Expanding Vocabulary Naturally

M & D selfie

My little munchkin!

My 3 year old, Delaney, is a very cautious child. She always has been. Visiting new places, meeting new people or even seeing out-of-state family for the first time in months…these all require that she has time to warm up on her terms or there will be a tears and maybe a meltdown. I honestly think this is a good characteristic trait. Feeling safe is very important to D.

A couple of months ago, a random happening rocked her world. We had already put her and her sister to bed, but it was still daylight out. Around 7:30, an ice cream truck drove through our neighborhood with that creepy “ice cream truck” music BLARING. It took me a minute to figure out what all the racket was. Then came the screams. D was beside herself! The unusual noise had scared her enough, but then it kept getting louder and louder as the truck drove down the street toward and around our house. I ran upstairs, and my heart just ached as I tried to comfort her. I was also quite a bit ticked off at the idiot driving the ice cream truck, but I couldn’t focus on that. She eventually calmed down and fell asleep, but I had to stay with her until she did.

After this, I noticed that D kept asking if I was going to “save” her. I thought it was a bit odd that “save” was the word she used, but I reassured her that I would keep her safe. My husband and I wondered where she had picked up that word. Then I started noticing how many times we used the word “save” when watching some of her favorite movies.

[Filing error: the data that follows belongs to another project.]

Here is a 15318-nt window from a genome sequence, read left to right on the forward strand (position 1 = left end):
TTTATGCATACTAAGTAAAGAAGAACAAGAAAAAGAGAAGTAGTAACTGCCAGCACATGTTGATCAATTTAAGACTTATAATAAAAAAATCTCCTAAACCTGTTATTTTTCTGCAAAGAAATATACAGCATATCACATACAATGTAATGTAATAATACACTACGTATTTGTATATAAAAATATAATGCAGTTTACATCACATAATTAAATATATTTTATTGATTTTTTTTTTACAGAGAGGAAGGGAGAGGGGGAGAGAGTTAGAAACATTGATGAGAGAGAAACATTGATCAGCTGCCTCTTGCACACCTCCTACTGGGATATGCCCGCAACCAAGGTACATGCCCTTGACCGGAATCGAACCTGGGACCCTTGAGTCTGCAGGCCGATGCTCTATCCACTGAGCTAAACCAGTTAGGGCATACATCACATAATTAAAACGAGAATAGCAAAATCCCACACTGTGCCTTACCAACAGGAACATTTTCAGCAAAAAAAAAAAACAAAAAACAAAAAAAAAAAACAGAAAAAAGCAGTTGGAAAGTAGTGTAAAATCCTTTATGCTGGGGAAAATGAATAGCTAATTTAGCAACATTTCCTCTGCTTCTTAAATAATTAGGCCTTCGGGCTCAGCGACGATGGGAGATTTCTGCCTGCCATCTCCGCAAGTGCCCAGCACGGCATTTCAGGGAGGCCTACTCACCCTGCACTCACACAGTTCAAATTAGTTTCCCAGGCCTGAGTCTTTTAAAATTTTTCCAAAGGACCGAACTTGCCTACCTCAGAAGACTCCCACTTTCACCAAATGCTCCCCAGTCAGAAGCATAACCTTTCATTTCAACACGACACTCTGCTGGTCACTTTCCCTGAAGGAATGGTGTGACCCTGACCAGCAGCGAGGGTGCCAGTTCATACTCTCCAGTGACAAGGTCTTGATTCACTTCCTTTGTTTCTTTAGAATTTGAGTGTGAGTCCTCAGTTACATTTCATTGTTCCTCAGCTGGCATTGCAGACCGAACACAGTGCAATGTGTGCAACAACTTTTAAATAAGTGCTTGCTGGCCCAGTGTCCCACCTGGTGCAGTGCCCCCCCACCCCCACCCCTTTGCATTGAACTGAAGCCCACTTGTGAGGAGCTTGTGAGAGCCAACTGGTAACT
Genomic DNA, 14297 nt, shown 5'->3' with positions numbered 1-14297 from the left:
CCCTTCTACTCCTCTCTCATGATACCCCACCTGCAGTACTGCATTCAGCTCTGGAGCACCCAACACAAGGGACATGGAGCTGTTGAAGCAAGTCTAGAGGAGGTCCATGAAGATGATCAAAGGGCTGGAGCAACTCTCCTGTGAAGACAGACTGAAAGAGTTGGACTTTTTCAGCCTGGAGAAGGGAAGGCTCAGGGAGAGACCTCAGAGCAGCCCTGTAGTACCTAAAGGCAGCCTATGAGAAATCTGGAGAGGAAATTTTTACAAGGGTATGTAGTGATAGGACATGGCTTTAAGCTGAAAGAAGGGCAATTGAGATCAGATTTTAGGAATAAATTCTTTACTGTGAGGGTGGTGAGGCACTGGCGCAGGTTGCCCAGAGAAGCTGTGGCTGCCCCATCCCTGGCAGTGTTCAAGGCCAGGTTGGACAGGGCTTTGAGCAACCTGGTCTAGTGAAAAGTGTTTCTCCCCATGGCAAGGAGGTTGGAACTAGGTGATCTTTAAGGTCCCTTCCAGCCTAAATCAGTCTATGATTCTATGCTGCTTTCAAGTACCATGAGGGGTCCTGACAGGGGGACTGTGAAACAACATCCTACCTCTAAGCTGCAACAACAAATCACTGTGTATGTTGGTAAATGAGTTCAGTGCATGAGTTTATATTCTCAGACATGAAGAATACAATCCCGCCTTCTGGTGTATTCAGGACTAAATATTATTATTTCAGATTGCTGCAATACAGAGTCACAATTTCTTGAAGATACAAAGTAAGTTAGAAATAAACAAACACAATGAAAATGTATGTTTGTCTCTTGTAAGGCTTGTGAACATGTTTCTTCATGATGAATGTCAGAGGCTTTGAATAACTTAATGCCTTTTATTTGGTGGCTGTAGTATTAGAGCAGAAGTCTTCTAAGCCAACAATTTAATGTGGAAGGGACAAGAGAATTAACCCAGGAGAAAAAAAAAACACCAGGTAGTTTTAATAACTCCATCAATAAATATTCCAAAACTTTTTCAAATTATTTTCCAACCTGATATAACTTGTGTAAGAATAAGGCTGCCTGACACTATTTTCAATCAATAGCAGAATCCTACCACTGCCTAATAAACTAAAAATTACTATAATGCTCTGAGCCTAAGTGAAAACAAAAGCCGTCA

• Mufasa was trying to save Simba from the stampede.
  • Ariel saved Prince Eric from drowning.
  • Woody went back to Sunnyside Daycare to save his friends.

She had simply picked up that word by hearing it time and time again. Then, since it was well established that she knew and understood the word “save”, we intentionally started saying the same things in different ways. By making connections to a word and concept that she already understood, we were making a conscientious effort to expose her to new words and expand her vocabulary.

  • Mufasa is trying to protect Simba from the stampede.
  • Ariel pulled Prince Eric to safety.
  • Woody is going back to Sunnyside to rescue his friends.

You might be wondering if we have noticed any differences. Yesterday during some pretend play, D said to me, “Don’t worry Mommy. I will keep you safe and protect you.” This did not happen overnight. D has heard variations of this multiple times in a variety of situations. Now we can start working on other concepts like protection from the sun, Fire Rescue trucks, safety first, etc.

Have you tried something like this? Did it work? What are some other ways that you try to increase your child’s vocabulary? I’d love to hear from you!

Melissa 🙂

2 thoughts on “Expanding Vocabulary Naturally

  1. Hi Melissa, I think this is a great strategy and I use it in my classroom often. I try a variety of ways to say the same word as I explain a concept or point in text. As I look around the room I see light bulbs going on as each child gains understanding using their own schema.

    Liked by 1 person

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